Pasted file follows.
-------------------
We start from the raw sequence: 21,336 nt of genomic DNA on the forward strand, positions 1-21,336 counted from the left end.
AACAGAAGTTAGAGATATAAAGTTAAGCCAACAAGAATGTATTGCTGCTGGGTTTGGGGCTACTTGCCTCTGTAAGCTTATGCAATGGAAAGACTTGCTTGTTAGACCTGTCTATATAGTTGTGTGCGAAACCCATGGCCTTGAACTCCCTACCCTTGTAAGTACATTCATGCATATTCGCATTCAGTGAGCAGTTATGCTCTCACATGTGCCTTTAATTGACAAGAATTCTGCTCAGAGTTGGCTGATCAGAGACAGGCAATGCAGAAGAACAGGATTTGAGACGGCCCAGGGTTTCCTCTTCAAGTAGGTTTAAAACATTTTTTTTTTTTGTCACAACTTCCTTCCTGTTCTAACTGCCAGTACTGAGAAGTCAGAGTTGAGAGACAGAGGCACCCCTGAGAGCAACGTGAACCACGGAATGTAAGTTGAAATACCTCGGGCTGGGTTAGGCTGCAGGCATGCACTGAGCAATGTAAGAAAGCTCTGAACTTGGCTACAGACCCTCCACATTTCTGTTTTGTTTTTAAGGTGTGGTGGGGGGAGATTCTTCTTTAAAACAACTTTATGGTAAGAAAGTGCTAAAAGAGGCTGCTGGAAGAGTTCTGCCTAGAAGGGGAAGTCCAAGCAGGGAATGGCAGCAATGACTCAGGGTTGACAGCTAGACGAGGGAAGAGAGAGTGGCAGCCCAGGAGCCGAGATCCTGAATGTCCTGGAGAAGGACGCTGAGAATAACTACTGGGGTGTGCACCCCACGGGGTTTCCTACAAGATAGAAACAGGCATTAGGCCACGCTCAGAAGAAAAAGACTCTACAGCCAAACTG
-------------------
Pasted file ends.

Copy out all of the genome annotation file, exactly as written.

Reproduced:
We start from the raw sequence: 21,336 nt of genomic DNA on the forward strand, positions 1-21,336 counted from the left end.
AACAGAAGTTAGAGATATAAAGTTAAGCCAACAAGAATGTATTGCTGCTGGGTTTGGGGCTACTTGCCTCTGTAAGCTTATGCAATGGAAAGACTTGCTTGTTAGACCTGTCTATATAGTTGTGTGCGAAACCCATGGCCTTGAACTCCCTACCCTTGTAAGTACATTCATGCATATTCGCATTCAGTGAGCAGTTATGCTCTCACATGTGCCTTTAATTGACAAGAATTCTGCTCAGAGTTGGCTGATCAGAGACAGGCAATGCAGAAGAACAGGATTTGAGACGGCCCAGGGTTTCCTCTTCAAGTAGGTTTAAAACATTTTTTTTTTTTGTCACAACTTCCTTCCTGTTCTAACTGCCAGTACTGAGAAGTCAGAGTTGAGAGACAGAGGCACCCCTGAGAGCAACGTGAACCACGGAATGTAAGTTGAAATACCTCGGGCTGGGTTAGGCTGCAGGCATGCACTGAGCAATGTAAGAAAGCTCTGAACTTGGCTACAGACCCTCCACATTTCTGTTTTGTTTTTAAGGTGTGGTGGGGGGAGATTCTTCTTTAAAACAACTTTATGGTAAGAAAGTGCTAAAAGAGGCTGCTGGAAGAGTTCTGCCTAGAAGGGGAAGTCCAAGCAGGGAATGGCAGCAATGACTCAGGGTTGACAGCTAGACGAGGGAAGAGAGAGTGGCAGCCCAGGAGCCGAGATCCTGAATGTCCTGGAGAAGGACGCTGAGAATAACTACTGGGGTGTGCACCCCACGGGGTTTCCTACAAGATAGAAACAGGCATTAGGCCACGCTCAGAAGAAAAAGACTCTACAGCCAAACTG